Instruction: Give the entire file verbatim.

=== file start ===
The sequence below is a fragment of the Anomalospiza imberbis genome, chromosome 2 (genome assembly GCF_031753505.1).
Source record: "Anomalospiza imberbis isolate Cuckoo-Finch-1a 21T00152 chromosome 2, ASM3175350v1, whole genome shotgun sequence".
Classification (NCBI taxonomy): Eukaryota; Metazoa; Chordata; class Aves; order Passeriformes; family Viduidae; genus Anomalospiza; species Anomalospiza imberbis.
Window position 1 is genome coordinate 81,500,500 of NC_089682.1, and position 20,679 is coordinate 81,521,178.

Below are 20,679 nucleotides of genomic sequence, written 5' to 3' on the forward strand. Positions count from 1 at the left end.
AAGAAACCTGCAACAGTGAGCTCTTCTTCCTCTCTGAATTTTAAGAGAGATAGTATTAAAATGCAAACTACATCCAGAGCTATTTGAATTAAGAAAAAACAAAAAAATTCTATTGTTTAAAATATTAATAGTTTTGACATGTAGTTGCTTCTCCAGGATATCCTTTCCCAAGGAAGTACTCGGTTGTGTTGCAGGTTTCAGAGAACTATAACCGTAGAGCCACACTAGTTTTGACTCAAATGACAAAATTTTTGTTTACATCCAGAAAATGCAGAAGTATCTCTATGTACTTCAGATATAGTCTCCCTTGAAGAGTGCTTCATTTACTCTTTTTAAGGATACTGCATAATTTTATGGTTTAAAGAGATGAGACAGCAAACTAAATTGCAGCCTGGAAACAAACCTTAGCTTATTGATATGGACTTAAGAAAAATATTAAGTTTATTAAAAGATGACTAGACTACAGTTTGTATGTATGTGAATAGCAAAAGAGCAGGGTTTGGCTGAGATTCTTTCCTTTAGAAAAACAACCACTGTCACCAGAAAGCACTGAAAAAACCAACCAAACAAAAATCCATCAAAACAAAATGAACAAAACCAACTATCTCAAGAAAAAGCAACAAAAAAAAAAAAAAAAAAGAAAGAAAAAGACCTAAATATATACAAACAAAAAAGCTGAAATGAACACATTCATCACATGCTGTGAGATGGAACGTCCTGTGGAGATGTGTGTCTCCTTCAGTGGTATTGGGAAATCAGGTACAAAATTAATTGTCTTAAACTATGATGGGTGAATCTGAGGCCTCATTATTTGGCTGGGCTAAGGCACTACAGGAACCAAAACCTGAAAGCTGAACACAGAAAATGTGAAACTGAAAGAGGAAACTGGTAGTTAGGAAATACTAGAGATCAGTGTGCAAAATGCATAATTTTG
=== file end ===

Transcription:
The sequence below is a fragment of the Anomalospiza imberbis genome, chromosome 2 (genome assembly GCF_031753505.1).
Source record: "Anomalospiza imberbis isolate Cuckoo-Finch-1a 21T00152 chromosome 2, ASM3175350v1, whole genome shotgun sequence".
Classification (NCBI taxonomy): Eukaryota; Metazoa; Chordata; class Aves; order Passeriformes; family Viduidae; genus Anomalospiza; species Anomalospiza imberbis.
Window position 1 is genome coordinate 81,500,500 of NC_089682.1, and position 20,679 is coordinate 81,521,178.

Below are 20,679 nucleotides of genomic sequence, written 5' to 3' on the forward strand. Positions count from 1 at the left end.
AAGAAACCTGCAACAGTGAGCTCTTCTTCCTCTCTGAATTTTAAGAGAGATAGTATTAAAATGCAAACTACATCCAGAGCTATTTGAATTAAGAAAAAACAAAAAAATTCTATTGTTTAAAATATTAATAGTTTTGACATGTAGTTGCTTCTCCAGGATATCCTTTCCCAAGGAAGTACTCGGTTGTGTTGCAGGTTTCAGAGAACTATAACCGTAGAGCCACACTAGTTTTGACTCAAATGACAAAATTTTTGTTTACATCCAGAAAATGCAGAAGTATCTCTATGTACTTCAGATATAGTCTCCCTTGAAGAGTGCTTCATTTACTCTTTTTAAGGATACTGCATAATTTTATGGTTTAAAGAGATGAGACAGCAAACTAAATTGCAGCCTGGAAACAAACCTTAGCTTATTGATATGGACTTAAGAAAAATATTAAGTTTATTAAAAGATGACTAGACTACAGTTTGTATGTATGTGAATAGCAAAAGAGCAGGGTTTGGCTGAGATTCTTTCCTTTAGAAAAACAACCACTGTCACCAGAAAGCACTGAAAAAACCAACCAAACAAAAATCCATCAAAACAAAATGAACAAAACCAACTATCTCAAGAAAAAGCAACAAAAAAAAAAAAAAAAAAGAAAGAAAAAGACCTAAATATATACAAACAAAAAAGCTGAAATGAACACATTCATCACATGCTGTGAGATGGAACGTCCTGTGGAGATGTGTGTCTCCTTCAGTGGTATTGGGAAATCAGGTACAAAATTAATTGTCTTAAACTATGATGGGTGAATCTGAGGCCTCATTATTTGGCTGGGCTAAGGCACTACAGGAACCAAAACCTGAAAGCTGAACACAGAAAATGTGAAACTGAAAGAGGAAACTGGTAGTTAGGAAATACTAGAGATCAGTGTGCAAAATGCATAATTTTG